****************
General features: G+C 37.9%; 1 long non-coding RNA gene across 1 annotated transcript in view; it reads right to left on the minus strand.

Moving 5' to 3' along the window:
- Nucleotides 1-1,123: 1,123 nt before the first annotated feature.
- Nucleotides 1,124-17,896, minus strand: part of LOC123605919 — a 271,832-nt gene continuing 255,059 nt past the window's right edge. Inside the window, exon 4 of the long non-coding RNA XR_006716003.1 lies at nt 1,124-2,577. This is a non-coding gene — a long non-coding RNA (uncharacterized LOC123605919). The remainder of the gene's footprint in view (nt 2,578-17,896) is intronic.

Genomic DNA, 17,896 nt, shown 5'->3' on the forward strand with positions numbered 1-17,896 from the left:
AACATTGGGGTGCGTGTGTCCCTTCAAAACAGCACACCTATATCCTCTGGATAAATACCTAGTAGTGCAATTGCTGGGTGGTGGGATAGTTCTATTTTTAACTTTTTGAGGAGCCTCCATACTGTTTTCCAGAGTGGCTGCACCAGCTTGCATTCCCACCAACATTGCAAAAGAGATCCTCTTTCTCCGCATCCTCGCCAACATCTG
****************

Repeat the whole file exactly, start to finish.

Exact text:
General features: G+C 37.9%; 1 long non-coding RNA gene across 1 annotated transcript in view; it reads right to left on the minus strand.

Moving 5' to 3' along the window:
- Nucleotides 1-1,123: 1,123 nt before the first annotated feature.
- Nucleotides 1,124-17,896, minus strand: part of LOC123605919 — a 271,832-nt gene continuing 255,059 nt past the window's right edge. Inside the window, exon 4 of the long non-coding RNA XR_006716003.1 lies at nt 1,124-2,577. This is a non-coding gene — a long non-coding RNA (uncharacterized LOC123605919). The remainder of the gene's footprint in view (nt 2,578-17,896) is intronic.

Genomic DNA, 17,896 nt, shown 5'->3' on the forward strand with positions numbered 1-17,896 from the left:
AACATTGGGGTGCGTGTGTCCCTTCAAAACAGCACACCTATATCCTCTGGATAAATACCTAGTAGTGCAATTGCTGGGTGGTGGGATAGTTCTATTTTTAACTTTTTGAGGAGCCTCCATACTGTTTTCCAGAGTGGCTGCACCAGCTTGCATTCCCACCAACATTGCAAAAGAGATCCTCTTTCTCCGCATCCTCGCCAACATCTG